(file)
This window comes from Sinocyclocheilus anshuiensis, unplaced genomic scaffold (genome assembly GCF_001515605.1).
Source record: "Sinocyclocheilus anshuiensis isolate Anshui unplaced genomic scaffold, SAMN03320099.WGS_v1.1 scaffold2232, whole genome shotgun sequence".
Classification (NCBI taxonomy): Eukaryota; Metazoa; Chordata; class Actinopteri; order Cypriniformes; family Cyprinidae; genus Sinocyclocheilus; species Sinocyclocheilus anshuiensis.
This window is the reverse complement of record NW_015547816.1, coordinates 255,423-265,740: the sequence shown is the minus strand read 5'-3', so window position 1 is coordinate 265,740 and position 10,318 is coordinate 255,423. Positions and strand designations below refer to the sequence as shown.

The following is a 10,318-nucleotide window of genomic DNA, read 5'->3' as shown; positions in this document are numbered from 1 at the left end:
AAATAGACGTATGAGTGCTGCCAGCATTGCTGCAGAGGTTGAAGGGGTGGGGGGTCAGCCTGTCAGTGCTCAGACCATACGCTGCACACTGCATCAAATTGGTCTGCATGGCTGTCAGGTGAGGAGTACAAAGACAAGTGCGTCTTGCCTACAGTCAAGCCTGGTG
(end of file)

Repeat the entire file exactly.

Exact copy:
This window comes from Sinocyclocheilus anshuiensis, unplaced genomic scaffold (genome assembly GCF_001515605.1).
Source record: "Sinocyclocheilus anshuiensis isolate Anshui unplaced genomic scaffold, SAMN03320099.WGS_v1.1 scaffold2232, whole genome shotgun sequence".
Classification (NCBI taxonomy): Eukaryota; Metazoa; Chordata; class Actinopteri; order Cypriniformes; family Cyprinidae; genus Sinocyclocheilus; species Sinocyclocheilus anshuiensis.
This window is the reverse complement of record NW_015547816.1, coordinates 255,423-265,740: the sequence shown is the minus strand read 5'-3', so window position 1 is coordinate 265,740 and position 10,318 is coordinate 255,423. Positions and strand designations below refer to the sequence as shown.

The following is a 10,318-nucleotide window of genomic DNA, read 5'->3' as shown; positions in this document are numbered from 1 at the left end:
AAATAGACGTATGAGTGCTGCCAGCATTGCTGCAGAGGTTGAAGGGGTGGGGGGTCAGCCTGTCAGTGCTCAGACCATACGCTGCACACTGCATCAAATTGGTCTGCATGGCTGTCAGGTGAGGAGTACAAAGACAAGTGCGTCTTGCCTACAGTCAAGCCTGGTG